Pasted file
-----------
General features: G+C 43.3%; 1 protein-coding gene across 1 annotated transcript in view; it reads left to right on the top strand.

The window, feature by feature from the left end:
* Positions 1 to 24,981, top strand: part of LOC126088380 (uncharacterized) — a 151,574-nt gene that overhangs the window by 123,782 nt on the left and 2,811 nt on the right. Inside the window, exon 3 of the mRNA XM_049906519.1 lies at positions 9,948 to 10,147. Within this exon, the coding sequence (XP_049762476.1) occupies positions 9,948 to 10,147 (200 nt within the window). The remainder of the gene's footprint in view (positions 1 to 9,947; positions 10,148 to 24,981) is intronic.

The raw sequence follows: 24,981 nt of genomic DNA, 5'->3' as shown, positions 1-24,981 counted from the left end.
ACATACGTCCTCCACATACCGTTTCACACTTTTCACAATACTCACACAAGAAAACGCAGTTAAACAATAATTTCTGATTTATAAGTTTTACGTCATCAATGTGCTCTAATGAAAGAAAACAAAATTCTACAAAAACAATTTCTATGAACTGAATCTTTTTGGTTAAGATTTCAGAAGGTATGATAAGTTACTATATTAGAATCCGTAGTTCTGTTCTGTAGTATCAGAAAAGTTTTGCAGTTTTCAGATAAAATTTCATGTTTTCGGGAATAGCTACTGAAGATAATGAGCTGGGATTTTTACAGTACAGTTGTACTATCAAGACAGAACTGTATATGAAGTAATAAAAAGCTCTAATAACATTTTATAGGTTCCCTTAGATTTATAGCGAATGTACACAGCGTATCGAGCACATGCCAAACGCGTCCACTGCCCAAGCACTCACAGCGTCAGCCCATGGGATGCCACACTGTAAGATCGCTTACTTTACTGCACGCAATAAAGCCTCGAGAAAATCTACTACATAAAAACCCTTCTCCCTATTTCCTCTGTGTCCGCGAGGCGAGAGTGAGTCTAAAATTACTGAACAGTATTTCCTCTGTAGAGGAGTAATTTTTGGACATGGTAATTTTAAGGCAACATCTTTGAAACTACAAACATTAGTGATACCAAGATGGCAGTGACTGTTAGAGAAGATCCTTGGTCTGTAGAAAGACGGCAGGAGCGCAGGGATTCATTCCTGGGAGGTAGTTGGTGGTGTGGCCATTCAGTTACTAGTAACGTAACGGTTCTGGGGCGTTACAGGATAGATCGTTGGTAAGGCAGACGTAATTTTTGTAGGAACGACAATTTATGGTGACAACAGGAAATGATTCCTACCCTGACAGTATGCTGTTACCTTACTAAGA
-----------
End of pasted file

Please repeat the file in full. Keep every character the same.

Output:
General features: G+C 43.3%; 1 protein-coding gene across 1 annotated transcript in view; it reads left to right on the top strand.

The window, feature by feature from the left end:
* Positions 1 to 24,981, top strand: part of LOC126088380 (uncharacterized) — a 151,574-nt gene that overhangs the window by 123,782 nt on the left and 2,811 nt on the right. Inside the window, exon 3 of the mRNA XM_049906519.1 lies at positions 9,948 to 10,147. Within this exon, the coding sequence (XP_049762476.1) occupies positions 9,948 to 10,147 (200 nt within the window). The remainder of the gene's footprint in view (positions 1 to 9,947; positions 10,148 to 24,981) is intronic.

The raw sequence follows: 24,981 nt of genomic DNA, 5'->3' as shown, positions 1-24,981 counted from the left end.
ACATACGTCCTCCACATACCGTTTCACACTTTTCACAATACTCACACAAGAAAACGCAGTTAAACAATAATTTCTGATTTATAAGTTTTACGTCATCAATGTGCTCTAATGAAAGAAAACAAAATTCTACAAAAACAATTTCTATGAACTGAATCTTTTTGGTTAAGATTTCAGAAGGTATGATAAGTTACTATATTAGAATCCGTAGTTCTGTTCTGTAGTATCAGAAAAGTTTTGCAGTTTTCAGATAAAATTTCATGTTTTCGGGAATAGCTACTGAAGATAATGAGCTGGGATTTTTACAGTACAGTTGTACTATCAAGACAGAACTGTATATGAAGTAATAAAAAGCTCTAATAACATTTTATAGGTTCCCTTAGATTTATAGCGAATGTACACAGCGTATCGAGCACATGCCAAACGCGTCCACTGCCCAAGCACTCACAGCGTCAGCCCATGGGATGCCACACTGTAAGATCGCTTACTTTACTGCACGCAATAAAGCCTCGAGAAAATCTACTACATAAAAACCCTTCTCCCTATTTCCTCTGTGTCCGCGAGGCGAGAGTGAGTCTAAAATTACTGAACAGTATTTCCTCTGTAGAGGAGTAATTTTTGGACATGGTAATTTTAAGGCAACATCTTTGAAACTACAAACATTAGTGATACCAAGATGGCAGTGACTGTTAGAGAAGATCCTTGGTCTGTAGAAAGACGGCAGGAGCGCAGGGATTCATTCCTGGGAGGTAGTTGGTGGTGTGGCCATTCAGTTACTAGTAACGTAACGGTTCTGGGGCGTTACAGGATAGATCGTTGGTAAGGCAGACGTAATTTTTGTAGGAACGACAATTTATGGTGACAACAGGAAATGATTCCTACCCTGACAGTATGCTGTTACCTTACTAAGA